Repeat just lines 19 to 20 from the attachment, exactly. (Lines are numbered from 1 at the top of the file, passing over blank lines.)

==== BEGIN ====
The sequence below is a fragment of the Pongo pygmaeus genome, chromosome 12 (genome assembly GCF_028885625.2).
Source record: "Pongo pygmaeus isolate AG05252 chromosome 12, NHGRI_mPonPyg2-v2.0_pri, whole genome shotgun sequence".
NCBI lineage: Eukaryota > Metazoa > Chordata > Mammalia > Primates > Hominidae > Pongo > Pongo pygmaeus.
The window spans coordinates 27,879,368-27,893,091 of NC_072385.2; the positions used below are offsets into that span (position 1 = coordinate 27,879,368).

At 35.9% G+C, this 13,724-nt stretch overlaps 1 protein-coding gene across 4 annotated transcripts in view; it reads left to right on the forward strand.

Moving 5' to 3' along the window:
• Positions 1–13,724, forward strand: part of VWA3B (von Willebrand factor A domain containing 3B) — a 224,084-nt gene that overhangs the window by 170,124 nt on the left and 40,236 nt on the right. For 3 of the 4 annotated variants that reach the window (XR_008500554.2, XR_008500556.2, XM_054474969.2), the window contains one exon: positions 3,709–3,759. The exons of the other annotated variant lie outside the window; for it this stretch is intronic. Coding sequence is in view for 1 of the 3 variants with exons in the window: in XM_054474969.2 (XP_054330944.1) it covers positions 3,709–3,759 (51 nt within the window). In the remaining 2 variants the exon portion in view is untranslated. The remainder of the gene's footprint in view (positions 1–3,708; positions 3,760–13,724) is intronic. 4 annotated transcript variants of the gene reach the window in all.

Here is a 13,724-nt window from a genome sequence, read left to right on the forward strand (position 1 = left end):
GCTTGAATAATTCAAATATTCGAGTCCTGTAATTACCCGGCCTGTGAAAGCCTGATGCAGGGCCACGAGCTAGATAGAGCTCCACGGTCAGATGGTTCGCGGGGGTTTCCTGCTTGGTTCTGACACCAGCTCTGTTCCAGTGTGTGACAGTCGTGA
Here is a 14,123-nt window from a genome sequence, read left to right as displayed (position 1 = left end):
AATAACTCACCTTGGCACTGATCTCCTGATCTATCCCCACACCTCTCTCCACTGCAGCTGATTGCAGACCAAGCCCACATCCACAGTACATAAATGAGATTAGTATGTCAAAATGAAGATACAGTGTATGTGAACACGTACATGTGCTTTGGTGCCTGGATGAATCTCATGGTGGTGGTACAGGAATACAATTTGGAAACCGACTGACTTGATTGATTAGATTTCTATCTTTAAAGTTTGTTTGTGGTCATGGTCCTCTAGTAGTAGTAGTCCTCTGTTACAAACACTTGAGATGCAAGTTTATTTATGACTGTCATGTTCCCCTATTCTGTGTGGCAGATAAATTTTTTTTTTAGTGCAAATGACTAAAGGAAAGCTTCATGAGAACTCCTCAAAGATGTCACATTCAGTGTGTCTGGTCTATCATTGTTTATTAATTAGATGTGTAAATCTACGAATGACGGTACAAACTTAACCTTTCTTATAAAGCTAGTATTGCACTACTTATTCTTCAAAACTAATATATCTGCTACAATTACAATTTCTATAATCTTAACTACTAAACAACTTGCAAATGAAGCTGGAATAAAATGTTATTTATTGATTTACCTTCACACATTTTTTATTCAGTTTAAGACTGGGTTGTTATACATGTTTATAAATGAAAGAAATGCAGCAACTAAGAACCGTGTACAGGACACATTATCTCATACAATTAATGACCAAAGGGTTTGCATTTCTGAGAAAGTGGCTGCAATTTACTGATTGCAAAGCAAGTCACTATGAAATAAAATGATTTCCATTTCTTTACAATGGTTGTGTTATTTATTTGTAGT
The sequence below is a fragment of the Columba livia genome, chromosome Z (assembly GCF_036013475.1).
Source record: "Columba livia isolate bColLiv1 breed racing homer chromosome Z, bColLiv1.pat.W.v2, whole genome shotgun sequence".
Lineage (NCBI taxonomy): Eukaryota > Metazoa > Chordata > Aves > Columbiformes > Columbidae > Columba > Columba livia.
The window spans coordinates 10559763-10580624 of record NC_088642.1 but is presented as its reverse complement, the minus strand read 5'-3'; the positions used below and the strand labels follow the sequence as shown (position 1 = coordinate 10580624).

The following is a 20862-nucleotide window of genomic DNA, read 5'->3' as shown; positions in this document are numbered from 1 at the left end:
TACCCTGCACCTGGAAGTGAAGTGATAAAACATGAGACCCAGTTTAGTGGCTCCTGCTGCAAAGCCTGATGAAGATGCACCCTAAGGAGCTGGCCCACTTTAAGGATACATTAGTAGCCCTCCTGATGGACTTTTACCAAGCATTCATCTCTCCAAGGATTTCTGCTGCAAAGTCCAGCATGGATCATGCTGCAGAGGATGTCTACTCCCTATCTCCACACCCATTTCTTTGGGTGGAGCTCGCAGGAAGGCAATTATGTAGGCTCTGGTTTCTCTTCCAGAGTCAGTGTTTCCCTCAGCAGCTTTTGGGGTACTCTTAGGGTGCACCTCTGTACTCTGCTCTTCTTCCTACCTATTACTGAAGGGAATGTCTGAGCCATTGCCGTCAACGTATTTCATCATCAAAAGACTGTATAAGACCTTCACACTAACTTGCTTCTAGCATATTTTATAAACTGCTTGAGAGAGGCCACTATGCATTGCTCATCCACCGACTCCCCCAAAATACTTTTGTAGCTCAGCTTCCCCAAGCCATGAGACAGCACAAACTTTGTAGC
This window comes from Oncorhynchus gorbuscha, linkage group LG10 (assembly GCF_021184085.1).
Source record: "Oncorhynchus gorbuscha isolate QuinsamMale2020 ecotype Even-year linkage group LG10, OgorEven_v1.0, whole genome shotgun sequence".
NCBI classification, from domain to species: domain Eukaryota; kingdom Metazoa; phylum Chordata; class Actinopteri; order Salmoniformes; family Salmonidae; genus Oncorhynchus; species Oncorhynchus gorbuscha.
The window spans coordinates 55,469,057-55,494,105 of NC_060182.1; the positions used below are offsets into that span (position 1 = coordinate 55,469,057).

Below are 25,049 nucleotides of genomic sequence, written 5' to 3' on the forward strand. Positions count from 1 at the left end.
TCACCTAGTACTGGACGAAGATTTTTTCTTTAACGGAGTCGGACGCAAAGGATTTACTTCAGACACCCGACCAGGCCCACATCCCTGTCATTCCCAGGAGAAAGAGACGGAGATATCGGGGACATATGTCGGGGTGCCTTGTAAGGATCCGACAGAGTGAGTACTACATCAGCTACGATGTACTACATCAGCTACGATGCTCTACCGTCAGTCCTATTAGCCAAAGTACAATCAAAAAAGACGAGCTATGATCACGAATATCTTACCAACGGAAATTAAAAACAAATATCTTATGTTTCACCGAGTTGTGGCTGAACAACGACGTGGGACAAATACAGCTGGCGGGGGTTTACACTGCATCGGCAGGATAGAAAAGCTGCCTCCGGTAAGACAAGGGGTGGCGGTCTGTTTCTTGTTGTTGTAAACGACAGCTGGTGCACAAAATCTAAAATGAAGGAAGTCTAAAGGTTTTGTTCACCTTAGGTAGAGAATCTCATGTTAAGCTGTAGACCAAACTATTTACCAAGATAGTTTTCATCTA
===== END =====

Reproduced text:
Source record: "Oncorhynchus gorbuscha isolate QuinsamMale2020 ecotype Even-year linkage group LG10, OgorEven_v1.0, whole genome shotgun sequence".
NCBI classification, from domain to species: domain Eukaryota; kingdom Metazoa; phylum Chordata; class Actinopteri; order Salmoniformes; family Salmonidae; genus Oncorhynchus; species Oncorhynchus gorbuscha.